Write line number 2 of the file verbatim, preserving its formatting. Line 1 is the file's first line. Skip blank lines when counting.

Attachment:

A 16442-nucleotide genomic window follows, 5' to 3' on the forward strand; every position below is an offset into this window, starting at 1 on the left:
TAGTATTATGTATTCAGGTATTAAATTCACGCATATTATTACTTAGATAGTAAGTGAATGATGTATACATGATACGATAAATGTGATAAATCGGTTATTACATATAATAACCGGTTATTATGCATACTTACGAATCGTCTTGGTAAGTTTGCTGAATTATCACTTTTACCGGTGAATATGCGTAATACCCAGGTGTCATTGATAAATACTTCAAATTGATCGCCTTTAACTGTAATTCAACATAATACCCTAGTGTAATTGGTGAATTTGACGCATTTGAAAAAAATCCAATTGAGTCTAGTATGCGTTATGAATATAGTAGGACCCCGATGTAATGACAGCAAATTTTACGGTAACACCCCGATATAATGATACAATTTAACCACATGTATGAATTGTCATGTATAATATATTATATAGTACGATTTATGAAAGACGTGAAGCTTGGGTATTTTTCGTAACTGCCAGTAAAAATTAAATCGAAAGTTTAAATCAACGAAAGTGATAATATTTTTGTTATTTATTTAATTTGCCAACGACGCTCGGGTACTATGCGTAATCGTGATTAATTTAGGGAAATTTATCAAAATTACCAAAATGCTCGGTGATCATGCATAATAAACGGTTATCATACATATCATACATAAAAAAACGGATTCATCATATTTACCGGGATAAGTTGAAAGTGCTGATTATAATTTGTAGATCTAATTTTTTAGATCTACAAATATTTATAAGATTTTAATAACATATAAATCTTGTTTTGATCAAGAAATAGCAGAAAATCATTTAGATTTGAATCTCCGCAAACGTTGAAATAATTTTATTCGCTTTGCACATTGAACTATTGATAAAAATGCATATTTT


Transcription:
TAGTATTATGTATTCAGGTATTAAATTCACGCATATTATTACTTAGATAGTAAGTGAATGATGTATACATGATACGATAAATGTGATAAATCGGTTATTACATATAATAACCGGTTATTATGCATACTTACGAATCGTCTTGGTAAGTTTGCTGAATTATCACTTTTACCGGTGAATATGCGTAATACCCAGGTGTCATTGATAAATACTTCAAATTGATCGCCTTTAACTGTAATTCAACATAATACCCTAGTGTAATTGGTGAATTTGACGCATTTGAAAAAAATCCAATTGAGTCTAGTATGCGTTATGAATATAGTAGGACCCCGATGTAATGACAGCAAATTTTACGGTAACACCCCGATATAATGATACAATTTAACCACATGTATGAATTGTCATGTATAATATATTATATAGTACGATTTATGAAAGACGTGAAGCTTGGGTATTTTTCGTAACTGCCAGTAAAAATTAAATCGAAAGTTTAAATCAACGAAAGTGATAATATTTTTGTTATTTATTTAATTTGCCAACGACGCTCGGGTACTATGCGTAATCGTGATTAATTTAGGGAAATTTATCAAAATTACCAAAATGCTCGGTGATCATGCATAATAAACGGTTATCATACATATCATACATAAAAAAACGGATTCATCATATTTACCGGGATAAGTTGAAAGTGCTGATTATAATTTGTAGATCTAATTTTTTAGATCTACAAATATTTATAAGATTTTAATAACATATAAATCTTGTTTTGATCAAGAAATAGCAGAAAATCATTTAGATTTGAATCTCCGCAAACGTTGAAATAATTTTATTCGCTTTGCACATTGAACTATTGATAAAAATGCATATTTT